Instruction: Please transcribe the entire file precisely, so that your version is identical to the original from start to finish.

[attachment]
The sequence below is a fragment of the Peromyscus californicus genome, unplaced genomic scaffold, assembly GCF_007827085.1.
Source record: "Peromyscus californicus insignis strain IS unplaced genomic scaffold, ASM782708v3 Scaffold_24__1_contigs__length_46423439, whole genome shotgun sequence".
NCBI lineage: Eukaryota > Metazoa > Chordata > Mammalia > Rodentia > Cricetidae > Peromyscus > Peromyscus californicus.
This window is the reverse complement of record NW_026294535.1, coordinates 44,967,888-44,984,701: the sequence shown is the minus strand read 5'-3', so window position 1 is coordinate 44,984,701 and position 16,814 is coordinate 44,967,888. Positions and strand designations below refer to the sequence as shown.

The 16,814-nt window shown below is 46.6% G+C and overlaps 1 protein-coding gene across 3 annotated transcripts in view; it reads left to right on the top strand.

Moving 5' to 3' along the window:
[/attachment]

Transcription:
The sequence below is a fragment of the Peromyscus californicus genome, unplaced genomic scaffold, assembly GCF_007827085.1.
Source record: "Peromyscus californicus insignis strain IS unplaced genomic scaffold, ASM782708v3 Scaffold_24__1_contigs__length_46423439, whole genome shotgun sequence".
NCBI lineage: Eukaryota > Metazoa > Chordata > Mammalia > Rodentia > Cricetidae > Peromyscus > Peromyscus californicus.
This window is the reverse complement of record NW_026294535.1, coordinates 44,967,888-44,984,701: the sequence shown is the minus strand read 5'-3', so window position 1 is coordinate 44,984,701 and position 16,814 is coordinate 44,967,888. Positions and strand designations below refer to the sequence as shown.

The 16,814-nt window shown below is 46.6% G+C and overlaps 1 protein-coding gene across 3 annotated transcripts in view; it reads left to right on the top strand.

Moving 5' to 3' along the window: